42. Recognize a mouse 1. Threshold rate or number 2. Learn by hand

    or with automation
  43. The top solutions ➔ Balance load in a simple way ➔ Learn

    to recognize a mouse ➔ Keep an eye on the backends
  44. Level 3 Instant Code Search

  45. We’re sorry about the Scala

  46. •  Text search over ~100M of text •  Arbitrary substring

    search (not just whole words) •  There is a “free” indexing stage •  Distribute across up to 4 nodes •  Each node is limited to 500M of RAM The problem
  47. Search 101: Inverted Index /tree/A: “the quick brown fox jumps

    over …” /tree/B: “the fox is red” “the” [A, B] “quick” [A] “brown” [A] “fox” [A, B] “red” [B]
  48. Search 102: Arbitrary Substring •  “trigram index” •  Store an

    inverted index of trigrams •  “the quick brown fox …” → “the”, “he_”, “e_q”, “_qu”, “qui”, “uic”, … •  To query, look up all trigrams in the search term, and intersect •  Search(“rown”) → index[“row”] ∩ index[“own”] ◦  Check each result to verify the match
  49. Sharding •  We give you four nodes •  …but they

    all run on the same physical node during grading •  And we didn’t resource-limit grading containers (other than memory) •  So you don’t actually get more CPU, disk I/ O, or memory bandwidth •  Sharding ended up not really mattering
  50. Winning the contest •  The spec is for arbitrary substring

    search •  But we only generate/query words from a dictionary •  Some words are substrings of other words… •  … but not too many •  Use an inverted index over dictionary words
  51. Handling substrings •  Option A ◦  substrings : word →

    [all words containing that word] ◦  index : word → [list of lines containing that full word] ◦  for word in substrings[query]: ◦  results += index[word] ◦  Can compute substrings table by brute search ◦  When indexing lines, just split into words •  Option B ◦  index : word → [all lines containing that word, including as a substring] ◦  Need to do the substring search as you index each line
  52. Other ways to beat the level •  Slurp the entire

    tree into RAM and use a decent string search ◦  (not java.lang.String.indexOf() -- that’s slow!) •  Shell out to grep ◦  GNU grep is fast
  53. Level 4 SQLCluster

  54. SQLCluster •  5 SQLite nodes •  Queries submitted to all

    nodes •  Random network and node failures •  Must maintain full linearizability of queries
  55. Octopus http://wallpaperswide.com/angry_octopus-wallpapers.html

  56. Octopus •  (Grumpy) network simulator •  Submits queries and checks

    for correctness •  Several “monkeys” manipulate the network: ◦  Netsplit monkey ◦  Lagsplit monkey ◦  SPOF monkey ◦  etc.
  57. Consensus Algorithms •  Raft (“In Search of an Understandable Consensus

    Algorithm”, Diego Ongaro and John Ousterhout, 2013) •  Zab (“Zab: High-performance broadcast for primary-backup systems”, Flavio P. Junqueira, Benjamin C. Reed, and Marco Serafini, 2011) •  Paxos (“The Part-Time Parliament”, Leslie Lamport, 1998, originally submitted 1990) •  Viewstamped Replication (“Viewstamped Replication: A New Primary Copy Method to Support Highly Available Distributed Systems”, Brian M. Oki and Barbara H. Liskov, 1988) etc. etc.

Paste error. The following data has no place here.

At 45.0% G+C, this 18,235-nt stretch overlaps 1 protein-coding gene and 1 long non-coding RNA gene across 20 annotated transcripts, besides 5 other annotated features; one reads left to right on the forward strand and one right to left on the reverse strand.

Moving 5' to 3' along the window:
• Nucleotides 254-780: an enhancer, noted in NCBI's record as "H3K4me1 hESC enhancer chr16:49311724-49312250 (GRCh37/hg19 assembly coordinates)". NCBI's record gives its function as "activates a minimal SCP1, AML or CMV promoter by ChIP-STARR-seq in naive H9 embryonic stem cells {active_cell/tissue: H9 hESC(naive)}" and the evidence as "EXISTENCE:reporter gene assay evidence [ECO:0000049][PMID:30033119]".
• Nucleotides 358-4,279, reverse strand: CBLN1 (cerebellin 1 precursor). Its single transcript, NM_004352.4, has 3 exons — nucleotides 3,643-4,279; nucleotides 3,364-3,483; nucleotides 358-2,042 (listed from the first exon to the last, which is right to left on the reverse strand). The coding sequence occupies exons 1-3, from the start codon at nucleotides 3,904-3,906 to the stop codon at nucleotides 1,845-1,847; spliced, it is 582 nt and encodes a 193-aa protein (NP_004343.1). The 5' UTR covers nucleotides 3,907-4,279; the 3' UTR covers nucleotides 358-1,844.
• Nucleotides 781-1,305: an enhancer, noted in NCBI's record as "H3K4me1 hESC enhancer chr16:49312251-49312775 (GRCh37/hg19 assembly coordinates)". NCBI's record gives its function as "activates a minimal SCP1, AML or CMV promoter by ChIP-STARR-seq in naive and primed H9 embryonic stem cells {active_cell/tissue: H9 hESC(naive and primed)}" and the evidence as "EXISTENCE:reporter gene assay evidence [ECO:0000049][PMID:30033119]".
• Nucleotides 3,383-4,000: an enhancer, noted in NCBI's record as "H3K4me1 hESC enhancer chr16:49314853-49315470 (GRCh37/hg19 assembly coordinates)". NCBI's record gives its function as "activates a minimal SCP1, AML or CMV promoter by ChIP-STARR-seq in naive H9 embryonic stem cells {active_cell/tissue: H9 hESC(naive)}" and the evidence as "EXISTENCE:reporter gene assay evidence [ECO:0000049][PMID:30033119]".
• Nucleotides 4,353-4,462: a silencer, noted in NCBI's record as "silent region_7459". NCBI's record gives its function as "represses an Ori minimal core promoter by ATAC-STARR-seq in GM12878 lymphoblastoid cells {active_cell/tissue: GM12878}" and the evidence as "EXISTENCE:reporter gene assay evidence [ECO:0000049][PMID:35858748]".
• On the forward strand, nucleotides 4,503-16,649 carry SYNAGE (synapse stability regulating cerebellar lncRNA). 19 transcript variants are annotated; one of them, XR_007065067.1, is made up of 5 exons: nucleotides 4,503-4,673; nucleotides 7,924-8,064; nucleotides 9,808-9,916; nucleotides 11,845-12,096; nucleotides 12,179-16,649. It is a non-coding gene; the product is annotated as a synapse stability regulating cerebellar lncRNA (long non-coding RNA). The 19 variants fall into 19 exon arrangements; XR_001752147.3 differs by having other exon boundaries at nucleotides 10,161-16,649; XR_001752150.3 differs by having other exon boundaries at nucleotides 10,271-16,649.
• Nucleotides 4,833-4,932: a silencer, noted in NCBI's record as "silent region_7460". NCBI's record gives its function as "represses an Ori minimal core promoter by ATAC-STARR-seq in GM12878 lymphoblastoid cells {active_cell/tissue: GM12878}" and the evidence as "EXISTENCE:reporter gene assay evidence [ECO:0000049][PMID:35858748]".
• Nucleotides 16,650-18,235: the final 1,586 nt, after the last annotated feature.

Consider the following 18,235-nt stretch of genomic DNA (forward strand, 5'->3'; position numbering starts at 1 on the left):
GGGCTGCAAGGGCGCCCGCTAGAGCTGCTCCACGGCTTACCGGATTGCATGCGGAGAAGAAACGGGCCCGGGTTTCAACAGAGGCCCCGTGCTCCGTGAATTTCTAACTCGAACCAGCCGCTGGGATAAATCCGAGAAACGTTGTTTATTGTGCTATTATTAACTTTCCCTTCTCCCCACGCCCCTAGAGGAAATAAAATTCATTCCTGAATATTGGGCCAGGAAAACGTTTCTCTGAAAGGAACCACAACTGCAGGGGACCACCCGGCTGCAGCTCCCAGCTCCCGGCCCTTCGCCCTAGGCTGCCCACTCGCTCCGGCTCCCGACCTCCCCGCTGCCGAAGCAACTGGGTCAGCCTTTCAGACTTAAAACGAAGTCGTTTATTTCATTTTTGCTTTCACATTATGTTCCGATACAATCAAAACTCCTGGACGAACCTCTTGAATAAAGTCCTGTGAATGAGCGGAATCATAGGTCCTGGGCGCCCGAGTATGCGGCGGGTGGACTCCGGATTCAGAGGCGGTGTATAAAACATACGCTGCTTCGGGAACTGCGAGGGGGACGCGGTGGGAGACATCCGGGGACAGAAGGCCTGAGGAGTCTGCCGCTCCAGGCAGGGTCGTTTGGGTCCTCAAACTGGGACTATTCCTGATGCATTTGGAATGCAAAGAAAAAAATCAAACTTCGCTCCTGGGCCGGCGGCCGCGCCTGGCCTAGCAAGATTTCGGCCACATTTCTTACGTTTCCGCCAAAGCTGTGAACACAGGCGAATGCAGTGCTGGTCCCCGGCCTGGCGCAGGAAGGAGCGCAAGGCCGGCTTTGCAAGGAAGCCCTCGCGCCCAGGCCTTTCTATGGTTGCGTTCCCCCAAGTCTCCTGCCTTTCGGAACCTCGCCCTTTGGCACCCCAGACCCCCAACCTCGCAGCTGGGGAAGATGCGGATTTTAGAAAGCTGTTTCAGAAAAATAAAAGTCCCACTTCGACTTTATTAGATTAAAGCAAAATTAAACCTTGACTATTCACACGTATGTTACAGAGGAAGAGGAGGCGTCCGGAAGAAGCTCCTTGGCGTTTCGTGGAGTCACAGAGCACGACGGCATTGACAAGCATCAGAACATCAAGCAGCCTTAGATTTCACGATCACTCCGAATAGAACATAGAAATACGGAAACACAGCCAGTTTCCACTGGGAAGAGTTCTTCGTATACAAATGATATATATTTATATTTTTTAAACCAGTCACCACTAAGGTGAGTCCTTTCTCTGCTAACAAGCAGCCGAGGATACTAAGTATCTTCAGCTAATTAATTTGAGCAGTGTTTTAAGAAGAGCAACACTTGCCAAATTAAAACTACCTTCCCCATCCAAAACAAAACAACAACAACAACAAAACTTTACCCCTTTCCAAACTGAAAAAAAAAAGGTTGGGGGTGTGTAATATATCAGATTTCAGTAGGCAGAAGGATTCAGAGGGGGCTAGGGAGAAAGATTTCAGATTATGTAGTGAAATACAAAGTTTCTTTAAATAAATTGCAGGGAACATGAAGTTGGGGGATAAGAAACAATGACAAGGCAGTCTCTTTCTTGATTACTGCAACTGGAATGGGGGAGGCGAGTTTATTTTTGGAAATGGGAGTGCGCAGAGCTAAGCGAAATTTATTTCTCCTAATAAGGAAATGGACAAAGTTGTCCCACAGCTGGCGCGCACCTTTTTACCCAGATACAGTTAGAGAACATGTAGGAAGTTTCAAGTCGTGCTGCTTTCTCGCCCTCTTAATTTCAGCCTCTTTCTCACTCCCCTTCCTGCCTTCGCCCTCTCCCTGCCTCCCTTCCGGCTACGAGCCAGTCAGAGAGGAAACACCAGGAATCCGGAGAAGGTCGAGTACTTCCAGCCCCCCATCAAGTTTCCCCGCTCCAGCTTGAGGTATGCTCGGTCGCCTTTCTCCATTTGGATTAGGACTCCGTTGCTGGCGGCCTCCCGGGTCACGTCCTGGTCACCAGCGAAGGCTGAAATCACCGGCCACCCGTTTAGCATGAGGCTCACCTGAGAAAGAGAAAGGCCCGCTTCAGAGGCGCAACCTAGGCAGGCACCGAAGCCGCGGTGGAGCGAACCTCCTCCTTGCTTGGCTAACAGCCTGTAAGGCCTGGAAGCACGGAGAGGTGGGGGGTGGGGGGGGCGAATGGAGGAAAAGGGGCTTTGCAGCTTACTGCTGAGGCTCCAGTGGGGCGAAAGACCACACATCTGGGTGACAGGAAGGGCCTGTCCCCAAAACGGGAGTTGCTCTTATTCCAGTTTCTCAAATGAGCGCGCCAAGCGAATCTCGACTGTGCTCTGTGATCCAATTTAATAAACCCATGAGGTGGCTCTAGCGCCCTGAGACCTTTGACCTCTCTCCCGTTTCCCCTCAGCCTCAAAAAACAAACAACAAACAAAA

58. Consensus Algorithms Almost everyone chose Raft https://github.com/goraft/raft

  59. Gotchas: Idempotency •  Octopus sends node1 a commit •  Node1

    forwards it to the leader, node0 •  Node0 processes it and sends it back •  Octopus kills the node0 㱻 node1 link vs. •  Octopus sends node1 a commit •  Node1 forwards it to the leader, node0 •  Octopus kills the node0 㱻 node1 link
  60. Gotchas: Idempotency •  How do you tell between these two

    cases? •  Naive: resubmit the query to find out! •  If the query was processed, return the old result •  Common trick: Idempotency tokens UPDATE ctf3 SET friendCount=friendCount+10, requestCount=requestCount+1, favoriteWord="jjfqcjamhpghnqq" WHERE name="carl"; SELECT * FROM ctf3
  61. Making it Fast •  Every top solution replaced sql.go • 

    Two main strategies: ◦  Write your own sqlite (or enough of it to pass) ◦  Use sqlite bindings, :memory: database •  These perform roughly equally well •  Raft has a few timers you can tune •  Golf network traffic
  62. Octopus Vulnerabilities 4 0 3 1 2 http://sweetclipart.com/octopus-line-art-756

  63. First Solve: Single Master 4 0 3 1 2

  64. Forward-to-Master 4 0 3 1 2

  65. Single Point of Failure Detection 4 0 3 1 2

  66. Redirect-to-Master 4 0 3 1 2

  67. Redirect-to-Master 4 0 3 1 2 302 http://node0/ sql

  68. Redirect-to-Master 4 0 3 1 2

  69. Leaderboard Top 10 •  Everyone changed SQLite “bindings” •  Seven

    solutions used go-raft •  Two solutions used redirect-to-master •  One solution implemented Raft in C++ •  If at first you don’t succeed… ◦  Mean submissions: 1444 (stddev 1031) ◦  Max: 3946 ◦  Min: 58 (the C++ solution)
  70. Speculative: Time-based consensus •  All nodes were run on the

    same host •  Local clock: total ordering on events •  Leaderless state machine •  ??? •  Profit? •  Similar ideas to Spanner (Google)
  71. Greg Brockman Andy Brody Christian Anderson Philipp Antoni Carl Jackson

    Jonas Schneider Siddarth Chandrasekaran Ludwig Pettersson Nelson Elhage Steve Woodrow Jorge Ortiz